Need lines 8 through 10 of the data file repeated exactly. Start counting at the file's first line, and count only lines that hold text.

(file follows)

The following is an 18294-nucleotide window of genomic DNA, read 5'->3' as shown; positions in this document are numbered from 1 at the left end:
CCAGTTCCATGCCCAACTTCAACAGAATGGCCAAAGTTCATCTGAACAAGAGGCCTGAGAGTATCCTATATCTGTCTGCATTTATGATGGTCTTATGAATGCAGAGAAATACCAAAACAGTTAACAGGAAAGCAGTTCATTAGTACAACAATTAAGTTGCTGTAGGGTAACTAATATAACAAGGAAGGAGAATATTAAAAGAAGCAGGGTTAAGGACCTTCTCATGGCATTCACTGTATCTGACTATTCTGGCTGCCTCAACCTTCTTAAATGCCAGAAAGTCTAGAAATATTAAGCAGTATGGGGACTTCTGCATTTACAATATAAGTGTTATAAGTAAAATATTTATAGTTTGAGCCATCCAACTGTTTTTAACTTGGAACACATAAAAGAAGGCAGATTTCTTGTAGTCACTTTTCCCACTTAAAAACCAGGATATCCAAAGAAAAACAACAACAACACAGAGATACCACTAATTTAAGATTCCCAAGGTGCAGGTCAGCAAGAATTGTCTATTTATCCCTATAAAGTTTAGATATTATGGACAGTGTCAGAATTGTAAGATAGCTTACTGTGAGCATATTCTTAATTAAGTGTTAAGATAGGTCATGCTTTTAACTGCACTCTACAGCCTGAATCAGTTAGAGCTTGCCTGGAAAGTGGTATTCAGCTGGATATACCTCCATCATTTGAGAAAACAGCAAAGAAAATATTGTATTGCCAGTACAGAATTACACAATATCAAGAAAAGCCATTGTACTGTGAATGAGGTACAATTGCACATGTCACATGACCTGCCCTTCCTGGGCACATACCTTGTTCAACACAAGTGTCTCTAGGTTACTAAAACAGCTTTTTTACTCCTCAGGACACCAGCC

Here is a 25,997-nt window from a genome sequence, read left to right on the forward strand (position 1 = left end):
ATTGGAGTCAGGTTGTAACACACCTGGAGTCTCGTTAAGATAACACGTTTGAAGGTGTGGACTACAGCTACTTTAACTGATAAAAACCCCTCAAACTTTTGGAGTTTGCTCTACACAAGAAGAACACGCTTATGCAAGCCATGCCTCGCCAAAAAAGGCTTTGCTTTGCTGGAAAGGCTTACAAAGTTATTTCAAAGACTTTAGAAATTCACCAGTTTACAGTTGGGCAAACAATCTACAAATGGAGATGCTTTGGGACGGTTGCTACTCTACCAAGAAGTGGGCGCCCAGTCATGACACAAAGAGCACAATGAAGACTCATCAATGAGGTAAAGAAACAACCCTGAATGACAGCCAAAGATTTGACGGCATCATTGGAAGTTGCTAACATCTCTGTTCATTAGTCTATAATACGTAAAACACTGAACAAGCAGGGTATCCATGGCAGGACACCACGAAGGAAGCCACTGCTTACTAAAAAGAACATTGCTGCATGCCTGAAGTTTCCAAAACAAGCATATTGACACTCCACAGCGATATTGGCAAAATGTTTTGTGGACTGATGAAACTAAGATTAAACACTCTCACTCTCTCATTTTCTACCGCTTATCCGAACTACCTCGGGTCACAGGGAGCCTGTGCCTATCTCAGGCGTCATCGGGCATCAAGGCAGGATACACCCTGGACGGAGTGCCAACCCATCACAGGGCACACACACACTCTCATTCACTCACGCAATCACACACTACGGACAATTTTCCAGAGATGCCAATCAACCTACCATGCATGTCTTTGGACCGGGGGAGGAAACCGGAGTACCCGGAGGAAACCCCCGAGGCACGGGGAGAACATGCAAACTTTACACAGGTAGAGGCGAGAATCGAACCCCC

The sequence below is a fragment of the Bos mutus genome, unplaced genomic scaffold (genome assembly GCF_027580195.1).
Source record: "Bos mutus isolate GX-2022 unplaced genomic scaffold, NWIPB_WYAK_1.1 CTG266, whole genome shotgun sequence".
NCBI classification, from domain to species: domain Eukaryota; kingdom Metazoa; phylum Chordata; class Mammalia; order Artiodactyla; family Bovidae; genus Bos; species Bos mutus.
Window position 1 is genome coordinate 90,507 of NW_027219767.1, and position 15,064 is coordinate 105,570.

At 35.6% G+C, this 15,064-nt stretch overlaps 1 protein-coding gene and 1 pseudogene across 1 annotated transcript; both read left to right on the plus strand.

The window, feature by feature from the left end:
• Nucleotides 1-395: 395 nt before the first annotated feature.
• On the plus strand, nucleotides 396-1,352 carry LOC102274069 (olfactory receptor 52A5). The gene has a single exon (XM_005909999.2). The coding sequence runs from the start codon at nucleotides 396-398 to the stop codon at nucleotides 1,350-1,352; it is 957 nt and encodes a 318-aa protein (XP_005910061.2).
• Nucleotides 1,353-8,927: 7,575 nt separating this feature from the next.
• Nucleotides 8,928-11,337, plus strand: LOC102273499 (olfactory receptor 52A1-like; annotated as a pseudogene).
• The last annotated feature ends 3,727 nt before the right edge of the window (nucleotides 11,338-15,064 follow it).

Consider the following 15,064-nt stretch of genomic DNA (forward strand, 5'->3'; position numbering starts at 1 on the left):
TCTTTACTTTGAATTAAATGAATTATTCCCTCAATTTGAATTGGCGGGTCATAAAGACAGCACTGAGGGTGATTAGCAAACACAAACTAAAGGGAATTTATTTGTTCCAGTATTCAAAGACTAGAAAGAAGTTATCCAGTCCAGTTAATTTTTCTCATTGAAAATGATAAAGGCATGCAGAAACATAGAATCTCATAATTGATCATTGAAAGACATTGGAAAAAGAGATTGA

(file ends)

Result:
Window position 1 is genome coordinate 90,507 of NW_027219767.1, and position 15,064 is coordinate 105,570.

At 35.6% G+C, this 15,064-nt stretch overlaps 1 protein-coding gene and 1 pseudogene across 1 annotated transcript; both read left to right on the plus strand.

The window, feature by feature from the left end: